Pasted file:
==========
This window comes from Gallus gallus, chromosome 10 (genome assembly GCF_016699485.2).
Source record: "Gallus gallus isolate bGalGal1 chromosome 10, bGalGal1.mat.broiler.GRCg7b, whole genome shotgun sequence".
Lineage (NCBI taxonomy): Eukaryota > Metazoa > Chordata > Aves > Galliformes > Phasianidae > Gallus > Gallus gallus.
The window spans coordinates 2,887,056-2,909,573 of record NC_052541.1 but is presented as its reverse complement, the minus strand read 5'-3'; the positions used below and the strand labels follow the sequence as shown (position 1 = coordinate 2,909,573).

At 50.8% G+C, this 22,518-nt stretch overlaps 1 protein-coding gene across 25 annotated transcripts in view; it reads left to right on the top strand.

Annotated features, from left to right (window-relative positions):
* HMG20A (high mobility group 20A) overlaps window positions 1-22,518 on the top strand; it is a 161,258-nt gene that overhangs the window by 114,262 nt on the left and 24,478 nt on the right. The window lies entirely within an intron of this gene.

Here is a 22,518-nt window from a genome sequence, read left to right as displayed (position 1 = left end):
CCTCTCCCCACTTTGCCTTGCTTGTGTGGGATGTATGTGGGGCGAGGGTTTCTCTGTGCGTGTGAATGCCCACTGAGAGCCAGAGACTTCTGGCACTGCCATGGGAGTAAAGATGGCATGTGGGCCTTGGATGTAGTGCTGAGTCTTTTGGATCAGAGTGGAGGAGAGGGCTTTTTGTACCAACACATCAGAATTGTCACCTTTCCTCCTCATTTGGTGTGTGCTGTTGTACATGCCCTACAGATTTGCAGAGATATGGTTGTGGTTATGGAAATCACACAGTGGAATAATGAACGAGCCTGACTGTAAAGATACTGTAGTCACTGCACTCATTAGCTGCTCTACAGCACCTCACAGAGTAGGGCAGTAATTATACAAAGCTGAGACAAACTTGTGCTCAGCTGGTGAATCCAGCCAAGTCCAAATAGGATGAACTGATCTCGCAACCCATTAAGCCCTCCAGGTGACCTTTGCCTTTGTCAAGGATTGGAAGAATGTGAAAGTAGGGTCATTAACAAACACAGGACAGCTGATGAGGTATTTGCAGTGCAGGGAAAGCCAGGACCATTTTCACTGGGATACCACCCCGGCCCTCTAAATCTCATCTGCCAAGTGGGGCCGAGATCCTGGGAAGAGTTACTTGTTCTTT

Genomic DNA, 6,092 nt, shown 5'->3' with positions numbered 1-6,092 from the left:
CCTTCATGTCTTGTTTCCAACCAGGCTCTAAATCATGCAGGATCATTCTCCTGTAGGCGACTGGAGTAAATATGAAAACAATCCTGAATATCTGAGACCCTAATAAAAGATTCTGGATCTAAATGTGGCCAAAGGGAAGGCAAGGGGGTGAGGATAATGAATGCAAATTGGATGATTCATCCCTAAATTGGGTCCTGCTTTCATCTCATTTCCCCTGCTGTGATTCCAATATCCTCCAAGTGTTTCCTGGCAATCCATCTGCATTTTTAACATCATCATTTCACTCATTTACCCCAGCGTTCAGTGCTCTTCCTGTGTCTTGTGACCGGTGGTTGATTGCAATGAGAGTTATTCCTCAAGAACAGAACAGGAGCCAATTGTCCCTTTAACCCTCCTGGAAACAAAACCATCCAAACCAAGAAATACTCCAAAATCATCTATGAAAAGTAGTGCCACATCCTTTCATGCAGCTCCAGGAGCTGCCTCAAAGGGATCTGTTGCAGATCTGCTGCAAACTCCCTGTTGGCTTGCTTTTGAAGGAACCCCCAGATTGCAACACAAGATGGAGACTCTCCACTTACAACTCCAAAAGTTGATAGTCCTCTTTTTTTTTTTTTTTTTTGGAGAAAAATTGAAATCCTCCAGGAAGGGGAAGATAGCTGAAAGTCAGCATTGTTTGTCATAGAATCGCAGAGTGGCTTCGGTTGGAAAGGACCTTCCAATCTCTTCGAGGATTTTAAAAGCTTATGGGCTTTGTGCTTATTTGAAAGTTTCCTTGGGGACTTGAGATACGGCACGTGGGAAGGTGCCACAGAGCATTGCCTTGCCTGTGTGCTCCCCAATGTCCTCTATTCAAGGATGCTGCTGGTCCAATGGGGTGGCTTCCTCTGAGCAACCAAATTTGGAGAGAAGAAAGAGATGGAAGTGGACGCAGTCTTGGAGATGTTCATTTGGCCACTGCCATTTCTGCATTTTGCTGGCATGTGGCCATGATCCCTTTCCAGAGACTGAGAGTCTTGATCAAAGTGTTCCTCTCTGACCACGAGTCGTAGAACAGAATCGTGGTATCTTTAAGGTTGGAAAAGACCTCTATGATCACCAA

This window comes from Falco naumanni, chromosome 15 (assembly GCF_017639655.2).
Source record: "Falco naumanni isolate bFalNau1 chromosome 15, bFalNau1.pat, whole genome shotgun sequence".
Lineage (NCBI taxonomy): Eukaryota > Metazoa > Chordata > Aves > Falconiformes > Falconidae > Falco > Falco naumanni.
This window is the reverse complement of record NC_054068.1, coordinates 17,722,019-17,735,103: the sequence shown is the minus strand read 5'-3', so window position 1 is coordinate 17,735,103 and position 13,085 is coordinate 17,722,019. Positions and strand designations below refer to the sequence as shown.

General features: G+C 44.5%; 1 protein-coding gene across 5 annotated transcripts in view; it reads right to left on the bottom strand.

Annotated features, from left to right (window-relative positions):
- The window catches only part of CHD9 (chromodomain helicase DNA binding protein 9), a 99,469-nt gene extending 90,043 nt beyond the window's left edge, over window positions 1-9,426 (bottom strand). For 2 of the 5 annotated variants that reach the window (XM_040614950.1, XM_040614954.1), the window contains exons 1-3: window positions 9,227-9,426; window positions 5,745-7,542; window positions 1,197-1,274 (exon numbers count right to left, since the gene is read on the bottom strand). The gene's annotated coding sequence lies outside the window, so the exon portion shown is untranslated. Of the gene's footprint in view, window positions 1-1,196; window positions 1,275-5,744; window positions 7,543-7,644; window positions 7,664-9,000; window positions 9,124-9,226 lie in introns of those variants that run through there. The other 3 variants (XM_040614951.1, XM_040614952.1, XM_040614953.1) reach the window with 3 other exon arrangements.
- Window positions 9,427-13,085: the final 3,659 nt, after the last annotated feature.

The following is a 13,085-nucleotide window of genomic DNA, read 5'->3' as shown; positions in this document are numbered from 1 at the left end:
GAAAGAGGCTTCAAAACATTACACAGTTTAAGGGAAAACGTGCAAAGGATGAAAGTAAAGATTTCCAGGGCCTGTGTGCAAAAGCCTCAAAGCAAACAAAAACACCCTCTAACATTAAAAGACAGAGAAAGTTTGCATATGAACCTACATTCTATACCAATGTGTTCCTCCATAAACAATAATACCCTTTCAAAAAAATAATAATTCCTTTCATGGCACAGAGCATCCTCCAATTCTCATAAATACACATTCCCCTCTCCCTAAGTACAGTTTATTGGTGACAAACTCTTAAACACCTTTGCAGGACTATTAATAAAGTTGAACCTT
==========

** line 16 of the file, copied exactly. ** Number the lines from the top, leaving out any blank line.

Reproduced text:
General features: G+C 44.5%; 1 protein-coding gene across 5 annotated transcripts in view; it reads right to left on the bottom strand.